May 25, 2012; Source: Pittsburgh Post-Gazette
NPQ has been closely following the moves of the Second Mile Foundation, the charity founded by former Penn State football coach Jerry Sandusky, who is charged with sexual abuse of 10 boys, including some who were clients of Second Mile. On Friday, Second Mile made clear its intention to disband when Second Mile officials filed papers to transfer approximately $2 million in assets to the Houston, Texas-based Arrow Child and Family Ministries.
In a statement, Second Mile Foundation President and CEO David Woodle said that there is “overwhelming support for the [Second Mile] programs, but that there would not be adequate support, including financial, from donors, volunteers and referring social service agencies to continue The Second Mile as its own entity.” Arrow Child and Family Ministries was created by Mark Tennant, who was abused as a boy and thus felt a personal connection to the allegations surrounding Sandusky. The planned transfer may take several months, and Second Mile will remain a “legal entity” after the transfer for the purpose of complying with investigations.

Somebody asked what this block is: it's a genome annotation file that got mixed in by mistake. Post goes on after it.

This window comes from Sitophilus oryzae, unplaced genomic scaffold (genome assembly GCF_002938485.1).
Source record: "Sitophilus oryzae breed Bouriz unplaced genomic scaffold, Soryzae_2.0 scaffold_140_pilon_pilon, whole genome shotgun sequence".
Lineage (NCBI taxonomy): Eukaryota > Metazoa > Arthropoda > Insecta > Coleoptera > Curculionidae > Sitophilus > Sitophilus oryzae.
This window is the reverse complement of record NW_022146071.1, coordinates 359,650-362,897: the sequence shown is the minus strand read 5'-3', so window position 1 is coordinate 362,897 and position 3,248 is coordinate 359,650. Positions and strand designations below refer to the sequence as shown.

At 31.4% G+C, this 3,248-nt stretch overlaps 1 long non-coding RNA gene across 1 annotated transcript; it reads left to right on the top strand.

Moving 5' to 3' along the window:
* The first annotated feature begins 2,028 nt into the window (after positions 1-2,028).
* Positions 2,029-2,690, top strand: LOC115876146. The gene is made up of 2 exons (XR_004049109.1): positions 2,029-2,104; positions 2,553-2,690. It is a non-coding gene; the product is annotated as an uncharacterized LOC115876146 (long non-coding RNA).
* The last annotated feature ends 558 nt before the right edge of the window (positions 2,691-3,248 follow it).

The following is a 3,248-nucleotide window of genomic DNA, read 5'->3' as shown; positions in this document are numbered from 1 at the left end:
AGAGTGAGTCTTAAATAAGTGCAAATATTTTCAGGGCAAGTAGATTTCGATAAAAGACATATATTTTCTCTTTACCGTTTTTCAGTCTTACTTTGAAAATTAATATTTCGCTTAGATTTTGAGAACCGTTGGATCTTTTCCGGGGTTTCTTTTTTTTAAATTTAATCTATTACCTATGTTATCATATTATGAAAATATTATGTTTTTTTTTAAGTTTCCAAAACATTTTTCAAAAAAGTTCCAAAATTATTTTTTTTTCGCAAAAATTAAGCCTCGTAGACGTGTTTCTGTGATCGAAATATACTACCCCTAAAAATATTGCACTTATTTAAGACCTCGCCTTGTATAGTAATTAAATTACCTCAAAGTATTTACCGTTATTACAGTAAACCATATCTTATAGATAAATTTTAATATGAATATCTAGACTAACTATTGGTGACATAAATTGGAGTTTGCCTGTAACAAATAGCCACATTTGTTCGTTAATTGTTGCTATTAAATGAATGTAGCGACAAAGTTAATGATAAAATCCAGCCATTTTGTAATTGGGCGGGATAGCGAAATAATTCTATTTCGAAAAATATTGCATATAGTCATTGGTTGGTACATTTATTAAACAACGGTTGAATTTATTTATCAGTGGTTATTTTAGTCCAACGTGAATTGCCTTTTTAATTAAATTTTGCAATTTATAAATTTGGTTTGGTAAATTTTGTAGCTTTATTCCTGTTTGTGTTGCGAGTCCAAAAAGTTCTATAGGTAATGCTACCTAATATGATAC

NPQ takes no joy whatsoever in kicking any organization when it is down, but we do have to ask why this move took so long. The writing was on the wall for Second Mile for some time now, as even champion donors and volunteers ran for the exits, but rather than facing reality, Second Mile wasted valuable resources trying to figure out how to stay alive, even hiring former Philadelphia district attorney Lynne Abraham to conduct an investigation to examine possible pathways to a survival that seemed all but impossible to most outside observers. It may be that the board of Second Mile was engaging in selective hearing, so blinded by its noble mission that it became tone-deaf to the chorus indicating that it could no longer do much to advance that mission—except, perhaps, what it has now done at last: calling it quits and passing the torch to another organization to carry on the good work of helping at-risk youth and their families. –Mike Keefe-Feldman